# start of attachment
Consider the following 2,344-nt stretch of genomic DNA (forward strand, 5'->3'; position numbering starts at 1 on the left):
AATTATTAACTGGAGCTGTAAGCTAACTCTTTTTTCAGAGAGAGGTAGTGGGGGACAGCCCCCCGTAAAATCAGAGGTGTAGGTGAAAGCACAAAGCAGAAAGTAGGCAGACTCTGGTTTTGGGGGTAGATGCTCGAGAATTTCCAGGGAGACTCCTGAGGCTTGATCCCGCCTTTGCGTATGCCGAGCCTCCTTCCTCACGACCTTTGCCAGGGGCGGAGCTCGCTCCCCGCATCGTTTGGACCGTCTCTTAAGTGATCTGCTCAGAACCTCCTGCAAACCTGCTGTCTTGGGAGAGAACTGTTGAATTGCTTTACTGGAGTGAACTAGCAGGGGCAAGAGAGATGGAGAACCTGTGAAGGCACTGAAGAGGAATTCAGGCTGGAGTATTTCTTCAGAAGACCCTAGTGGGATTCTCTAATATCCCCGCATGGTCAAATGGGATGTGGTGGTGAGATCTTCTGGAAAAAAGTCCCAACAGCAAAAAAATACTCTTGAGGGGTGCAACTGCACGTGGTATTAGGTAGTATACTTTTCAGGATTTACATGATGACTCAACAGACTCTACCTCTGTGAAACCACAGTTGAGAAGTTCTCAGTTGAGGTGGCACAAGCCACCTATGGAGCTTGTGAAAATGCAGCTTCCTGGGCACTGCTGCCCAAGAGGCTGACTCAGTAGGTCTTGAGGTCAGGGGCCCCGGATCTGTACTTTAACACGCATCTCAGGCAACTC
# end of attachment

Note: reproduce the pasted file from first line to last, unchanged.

Consider the following 2,344-nt stretch of genomic DNA (forward strand, 5'->3'; position numbering starts at 1 on the left):
AATTATTAACTGGAGCTGTAAGCTAACTCTTTTTTCAGAGAGAGGTAGTGGGGGACAGCCCCCCGTAAAATCAGAGGTGTAGGTGAAAGCACAAAGCAGAAAGTAGGCAGACTCTGGTTTTGGGGGTAGATGCTCGAGAATTTCCAGGGAGACTCCTGAGGCTTGATCCCGCCTTTGCGTATGCCGAGCCTCCTTCCTCACGACCTTTGCCAGGGGCGGAGCTCGCTCCCCGCATCGTTTGGACCGTCTCTTAAGTGATCTGCTCAGAACCTCCTGCAAACCTGCTGTCTTGGGAGAGAACTGTTGAATTGCTTTACTGGAGTGAACTAGCAGGGGCAAGAGAGATGGAGAACCTGTGAAGGCACTGAAGAGGAATTCAGGCTGGAGTATTTCTTCAGAAGACCCTAGTGGGATTCTCTAATATCCCCGCATGGTCAAATGGGATGTGGTGGTGAGATCTTCTGGAAAAAAGTCCCAACAGCAAAAAAATACTCTTGAGGGGTGCAACTGCACGTGGTATTAGGTAGTATACTTTTCAGGATTTACATGATGACTCAACAGACTCTACCTCTGTGAAACCACAGTTGAGAAGTTCTCAGTTGAGGTGGCACAAGCCACCTATGGAGCTTGTGAAAATGCAGCTTCCTGGGCACTGCTGCCCAAGAGGCTGACTCAGTAGGTCTTGAGGTCAGGGGCCCCGGATCTGTACTTTAACACGCATCTCAGGCAACTC